Assemblyman Vince Fong blamed this situation on California's Capitol Human Resources Department for not recording or reporting known accusations and complaints.  With a secret society within the Capitol, women were easily preyed upon.  This exposure cannot make Democrat Governor Jerry Brown happy, but kudos to Christine Pelosi for her honesty. How many other states have a similar ineffective system for protecting abused women?  How many companies have not established a reliable, effective reporting system?

Certainly, it is hard to ruin a politician's or any man’s career by reporting or exposing a sexual predator who often is a very nice guy. This is a factor as to why some women decide not to report incidents.  There is also concern their claim may not be believed, and if not they fear possible retaliation.

However, it is fair to state that women have made false allegations and/or have mistaken what rises to the level of sexual harassment.  A mere allegation of sexual abuse has ruined men's careers, if not their life.  Some accusations were only proven false after the man was disgraced and his reputation ruined.

One example of this is a fantasist who invented rape and sexual assault allegations against 15 men to get attention from her girlfriends.  While that specific claim was rare, there are many others which at first seem credible and only after thorough investigation were proved false.

Bob Rosner wrote a column regarding false accusations of sexual harassment and more than 3300 readers responded. indicating this is an issue the public finds important.   Some were heartfelt confessions from women who had made such an accusation, which they later deeply regretted. 

Sadly, even when the facts and the truth finally surface and the accusation is proven false, the man’s marriage, job, and reputation have been severely if not permanently damaged.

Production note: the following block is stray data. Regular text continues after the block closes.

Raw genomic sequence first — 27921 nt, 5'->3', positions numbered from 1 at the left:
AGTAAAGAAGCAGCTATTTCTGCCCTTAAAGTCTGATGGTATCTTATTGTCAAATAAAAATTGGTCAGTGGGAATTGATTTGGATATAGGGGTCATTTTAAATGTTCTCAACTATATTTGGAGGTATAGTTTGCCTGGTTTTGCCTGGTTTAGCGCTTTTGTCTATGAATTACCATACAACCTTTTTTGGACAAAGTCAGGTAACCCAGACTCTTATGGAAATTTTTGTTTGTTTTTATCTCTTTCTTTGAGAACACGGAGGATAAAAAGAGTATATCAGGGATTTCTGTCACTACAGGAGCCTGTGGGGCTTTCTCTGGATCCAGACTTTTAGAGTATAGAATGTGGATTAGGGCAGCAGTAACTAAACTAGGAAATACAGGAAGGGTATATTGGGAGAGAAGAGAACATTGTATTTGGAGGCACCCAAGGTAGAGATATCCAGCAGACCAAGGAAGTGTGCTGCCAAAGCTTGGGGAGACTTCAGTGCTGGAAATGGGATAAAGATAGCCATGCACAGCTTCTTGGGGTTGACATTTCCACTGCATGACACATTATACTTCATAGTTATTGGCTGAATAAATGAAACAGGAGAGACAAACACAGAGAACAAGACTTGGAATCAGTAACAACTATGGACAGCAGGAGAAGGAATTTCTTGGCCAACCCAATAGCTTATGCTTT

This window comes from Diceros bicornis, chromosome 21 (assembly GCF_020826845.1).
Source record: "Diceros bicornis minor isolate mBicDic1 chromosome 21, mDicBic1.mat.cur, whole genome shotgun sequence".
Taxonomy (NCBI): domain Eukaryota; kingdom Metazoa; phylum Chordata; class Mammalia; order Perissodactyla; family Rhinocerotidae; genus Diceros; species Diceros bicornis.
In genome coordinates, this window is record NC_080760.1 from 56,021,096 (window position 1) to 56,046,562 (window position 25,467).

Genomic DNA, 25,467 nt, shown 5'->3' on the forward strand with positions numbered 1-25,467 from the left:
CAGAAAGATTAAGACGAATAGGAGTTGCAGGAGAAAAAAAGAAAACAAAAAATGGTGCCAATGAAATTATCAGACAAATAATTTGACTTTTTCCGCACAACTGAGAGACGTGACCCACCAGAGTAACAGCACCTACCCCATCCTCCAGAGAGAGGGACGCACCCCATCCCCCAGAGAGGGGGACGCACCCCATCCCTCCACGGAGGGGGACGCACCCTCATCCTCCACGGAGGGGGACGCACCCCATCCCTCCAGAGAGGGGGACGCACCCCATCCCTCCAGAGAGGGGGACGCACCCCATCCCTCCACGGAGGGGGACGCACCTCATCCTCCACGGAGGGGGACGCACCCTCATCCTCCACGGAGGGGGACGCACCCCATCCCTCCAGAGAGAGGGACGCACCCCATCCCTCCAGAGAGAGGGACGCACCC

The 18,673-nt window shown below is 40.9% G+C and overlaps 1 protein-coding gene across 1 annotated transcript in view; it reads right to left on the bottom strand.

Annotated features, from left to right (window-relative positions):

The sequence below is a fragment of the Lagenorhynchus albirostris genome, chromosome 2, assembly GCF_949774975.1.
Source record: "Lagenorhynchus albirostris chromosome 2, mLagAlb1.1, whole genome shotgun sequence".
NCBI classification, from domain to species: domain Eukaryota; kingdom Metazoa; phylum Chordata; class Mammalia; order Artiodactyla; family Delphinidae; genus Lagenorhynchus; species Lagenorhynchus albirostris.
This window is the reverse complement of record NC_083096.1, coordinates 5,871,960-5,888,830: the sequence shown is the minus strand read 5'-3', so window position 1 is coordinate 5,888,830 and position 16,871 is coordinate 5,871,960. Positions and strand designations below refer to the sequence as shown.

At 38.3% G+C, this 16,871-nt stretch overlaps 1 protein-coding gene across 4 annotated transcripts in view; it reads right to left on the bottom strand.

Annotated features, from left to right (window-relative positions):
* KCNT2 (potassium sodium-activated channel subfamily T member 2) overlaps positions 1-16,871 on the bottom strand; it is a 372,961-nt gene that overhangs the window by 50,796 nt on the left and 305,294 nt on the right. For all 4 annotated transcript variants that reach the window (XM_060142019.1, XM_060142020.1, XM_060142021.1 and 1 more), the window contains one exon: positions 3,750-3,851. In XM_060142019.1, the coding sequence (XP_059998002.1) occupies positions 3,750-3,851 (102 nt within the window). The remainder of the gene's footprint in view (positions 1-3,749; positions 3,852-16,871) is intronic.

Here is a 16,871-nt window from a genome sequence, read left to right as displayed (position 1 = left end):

There must be a way to protect both types of abuses.  One pressing problem is many do not fully understand what specific conduct rises to the level of sexual abuse and/or sexual harassment. 

This is particularly true on college campuses when young students indulge in excessive drinking that dulls inhibitions as well as the memory of a specific event engaged in by both male and female.  Each students' description of what actually occurred while intoxicated is a problem for authorities, especially if the woman later claims it was rape and the male refutes her allegation. Link

The definitions must be clearly defined and provided to workers and/or students.  Rules of conduct regarding the issue and its complexities should be provided so there are no opportunities for ignorance on this subject. 

These dictionary definitions might help in making the distinction as to what has been considered sexual harassment: 1.  Unwelcome sexual advances made by an employer or superior, especially when compliance is made a condition of continued employment or advancement. 2.  The persistent welcome directing of sexual remarks and looks and unnecessary physical contact with a person, usually a woman, especially in the workplace.

It would be prudent for schools, businesses, and politicians to check with their local police authorities and lawyers regarding this issue to be informed of all the facts. Education helps protect everyone, whether that is the victim, the accused, the employer, or school. The recent string of allegations of misconduct by people in positions of authority, testifies to the absolute need for this conversation.

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2 COMMENTS

  1. We were aware of all the accusations from a variety of women about former President Bill Clinton. Yet, these women’s serious allegations were largely dismissed and/or outright ignored by authorities and the media, until proof of Clinton’s behavior was provided by Monica Lewinsky’s blue dress.
    Clintons seem to be exempt.
    God Bless America
    Carl Lambrecht